What about understanding people who support Trump? Should we be doing that better now?

Well, we didn't understand it before Trump announced his candidacy. To me, that was one of the greatest mistakes we made, you know, was that we didn't anticipate a candidate like Donald Trump, and we needed to understand Americans better.

The depth of anger and grievance among Americans over their lives — many Americans — and they felt that their values were not respected and they were struggling in their communities, which had lost industries where they themselves couldn't work at jobs and make the same wages that they made before. They were obviously very concerned about the wave of immigrants coming across the border. And so, we needed to understand that.

The Post has been in the news lately. The CEO is facing accusations regarding a cover up of emails when he worked at a British paper. He has denied wrongdoing. According to news reports, he told the editor who replaced you, Sally Buzbee, that stories about him are not newsworthy. He also has restructured the paper and offered her a new position, which, according to reports, she considered a demotion and she resigned recently without a public statement. Are you worried at all about The Washington Post right now?

I don't have any firsthand knowledge of any of that, and I don't think it's really appropriate for me to be commenting on what's going on there right now.

Look, I mean, as has been advertised and publicized, the paper is losing quite a bit of money right now. We did have six straight years of profitability when I was there, so we had found a route — or seemed to find a route — towards sustainability. But right now they're not experiencing sustainability. And any news organization has to find sustainability. And that may require some significant changes.

You know, you always worry about a news organization that's going through a period of turmoil, and it's losing money. I'm hopeful that they'll find their way through. I think it's [an] incredibly important institution for this country at a particularly perilous moment in American history. I think it's really, really critical that we have a successful Washington Post and and I'm very much rooting for them.

When you were editor, you faced some tough criticism and pushback from reporters who wanted to be able to express their opinions publicly, often on social media. How should news organizations navigate the need to build and maintain public trust — something you talk a lot about — and embrace and support journalists who are younger, who feel it's their right to express themselves?

Look, what is the point of working so hard on a story or a major journalistic project, making sure you got all the facts right, you wrote it exactly the way that you wanted it written, that you had the headlines reviewed, you decided how to start the piece, how to conclude the piece, what came in between, what photos you're going to use — and you take all that care with the journalism that you practice and then one person on the staff with no real connection to the coverage decides to go on to social media, typically Twitter, and say whatever he or she wants?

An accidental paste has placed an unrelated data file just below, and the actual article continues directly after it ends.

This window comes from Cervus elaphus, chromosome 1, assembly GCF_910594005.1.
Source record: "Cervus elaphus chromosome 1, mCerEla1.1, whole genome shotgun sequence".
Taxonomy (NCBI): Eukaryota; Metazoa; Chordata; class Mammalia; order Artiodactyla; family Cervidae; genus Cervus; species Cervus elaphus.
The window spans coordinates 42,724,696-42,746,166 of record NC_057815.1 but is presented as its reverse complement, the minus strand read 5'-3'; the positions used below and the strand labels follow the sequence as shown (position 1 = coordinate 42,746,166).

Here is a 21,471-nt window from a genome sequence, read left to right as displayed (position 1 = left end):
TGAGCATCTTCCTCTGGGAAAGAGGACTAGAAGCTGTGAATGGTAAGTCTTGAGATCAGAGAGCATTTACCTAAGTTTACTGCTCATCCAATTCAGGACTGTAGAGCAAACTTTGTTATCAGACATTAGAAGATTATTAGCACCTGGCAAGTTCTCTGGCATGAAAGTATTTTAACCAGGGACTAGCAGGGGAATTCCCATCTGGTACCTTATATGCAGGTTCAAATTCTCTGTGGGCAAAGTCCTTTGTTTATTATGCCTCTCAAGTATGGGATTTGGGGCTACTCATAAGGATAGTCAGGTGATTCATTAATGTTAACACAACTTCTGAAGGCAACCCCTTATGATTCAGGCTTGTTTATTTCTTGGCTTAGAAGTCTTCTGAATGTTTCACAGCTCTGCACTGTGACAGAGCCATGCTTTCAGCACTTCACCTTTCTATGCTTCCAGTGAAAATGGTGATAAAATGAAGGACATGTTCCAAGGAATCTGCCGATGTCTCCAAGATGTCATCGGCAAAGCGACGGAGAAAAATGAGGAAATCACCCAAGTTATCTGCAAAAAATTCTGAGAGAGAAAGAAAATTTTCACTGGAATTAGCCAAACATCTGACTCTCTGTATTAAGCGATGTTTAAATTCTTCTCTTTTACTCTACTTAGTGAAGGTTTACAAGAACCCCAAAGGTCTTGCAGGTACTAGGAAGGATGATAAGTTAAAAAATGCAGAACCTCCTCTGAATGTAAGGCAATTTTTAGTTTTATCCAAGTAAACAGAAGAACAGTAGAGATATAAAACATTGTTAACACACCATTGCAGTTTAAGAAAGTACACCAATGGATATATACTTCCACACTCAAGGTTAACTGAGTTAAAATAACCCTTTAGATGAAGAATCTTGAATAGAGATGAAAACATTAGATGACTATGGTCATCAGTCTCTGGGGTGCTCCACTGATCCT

I don't think that's appropriate, nor do I think that it enhances trust in news coverage.

If we had an umpire tweeting out very positive things about the Red Sox, but very negative things about the Yankees, would Yankees fans have confidence that the umpire was being fair? I doubt it.

Every profession or many professions come with constraints, and we need to understand that if we choose to become news reporters as opposed to opinion columnists, or as opposed to advocates or activists, well, there's a distinction. We should be maintaining our independence.

You have retired to the Berkshires. Is there any part of living here that you really like? And is there any part that you don't like?

I like the peace of the place. I spent 45 years in journalism and 20 years as the top editor at three different news organizations in varied, tumultuous periods, dealing with a lot of acrimony and polarization and internal turmoil and all of that. And I like being able to come out in the morning and hear the birds and go for a hike and find just peace and breathe fresh air and all of that.

It's very simple. It's not complex. And that's what I like about it. It's very simple.

I don't have anything that I would say that I don't like, except that sometimes in the winter it gets a little cold.

This interview was edited for length and clarity.

Nancy Eve Cohen is a senior reporter focusing on Berkshire County. Earlier in her career she was NPR’s Midwest editor in Washington, D.C., managing editor of the Northeast Environmental Hub and recorded sound for TV networks on global assignments, including the war in Sarajevo and an interview with Fidel Castro.